We recommend school climate be assessed using surveys administered to both students (at appropriate grade levels) and adults (school staff and/or parents), because these groups experience school climate differently. We realize schools face challenges related to the time, cost and implementation of additional assessments. However, there are several free, accessible, valid, quick and reliable school climate measures. As one example, the U.S. Department of Education School Climate Surveys (EDSCLS) is an online suite of four school climate surveys (for students, instructional staff, non-instructional staff and parents) for grades 5–12. The EDSCLS also has a free platform districts can use to administer the surveys and obtain results. These surveys are relatively quick (as brief as 10–30 minutes for the EDSCLS versions), and the platform provides interpretive results to help schools understand and apply the findings. Data from instruments like these allow schools to efficiently capture their school climate strengths and weaknesses and inform system-wide improvements.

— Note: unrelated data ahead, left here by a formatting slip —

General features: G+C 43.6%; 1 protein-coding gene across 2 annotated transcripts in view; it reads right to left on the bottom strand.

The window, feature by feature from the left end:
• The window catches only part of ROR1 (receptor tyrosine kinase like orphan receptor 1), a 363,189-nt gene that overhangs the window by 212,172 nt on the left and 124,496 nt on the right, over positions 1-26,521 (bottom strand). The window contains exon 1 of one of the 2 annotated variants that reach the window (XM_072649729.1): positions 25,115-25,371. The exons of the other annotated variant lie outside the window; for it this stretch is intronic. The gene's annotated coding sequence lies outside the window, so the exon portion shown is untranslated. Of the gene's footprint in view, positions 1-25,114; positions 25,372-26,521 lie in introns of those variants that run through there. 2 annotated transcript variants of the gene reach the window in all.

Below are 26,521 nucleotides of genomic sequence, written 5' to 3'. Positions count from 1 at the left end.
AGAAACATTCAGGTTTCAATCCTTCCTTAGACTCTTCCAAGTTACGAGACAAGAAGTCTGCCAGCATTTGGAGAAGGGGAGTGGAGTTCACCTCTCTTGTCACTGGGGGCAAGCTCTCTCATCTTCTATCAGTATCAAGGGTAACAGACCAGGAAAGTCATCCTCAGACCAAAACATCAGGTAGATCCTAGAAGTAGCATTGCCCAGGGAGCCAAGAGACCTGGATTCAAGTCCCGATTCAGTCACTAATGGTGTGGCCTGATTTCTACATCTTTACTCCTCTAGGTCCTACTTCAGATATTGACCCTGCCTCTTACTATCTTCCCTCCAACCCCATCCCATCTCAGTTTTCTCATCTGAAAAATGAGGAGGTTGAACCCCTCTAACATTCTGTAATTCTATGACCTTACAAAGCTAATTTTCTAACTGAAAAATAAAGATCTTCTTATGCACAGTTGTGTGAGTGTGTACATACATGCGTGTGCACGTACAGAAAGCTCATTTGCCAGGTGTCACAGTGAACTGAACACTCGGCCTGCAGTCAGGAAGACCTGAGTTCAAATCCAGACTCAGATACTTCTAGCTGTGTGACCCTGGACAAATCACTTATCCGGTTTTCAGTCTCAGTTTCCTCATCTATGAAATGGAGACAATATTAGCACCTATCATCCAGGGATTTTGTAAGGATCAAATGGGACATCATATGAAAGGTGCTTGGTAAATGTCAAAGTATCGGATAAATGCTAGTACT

ESSA focuses on closing gaps in educational outcomes across student racial and class backgrounds. School climate data can be helpful in this regard because cultural differences in school climate experiences may contribute to troubling disparities in academic and disciplinary outcomes. For example, black students have reported less favorable experiences of school climate than their peers, yet research also suggests that some aspects of positive school climate (e.g., teacher-student relationships) more strongly predict positive outcomes in black youth. Some existing school climate survey data systems allow schools to easily examine data by race/ethnicity. School leadership teams should use these data to drive improvements to ensure that school is a place where students of all backgrounds and identities feel accepted and supported.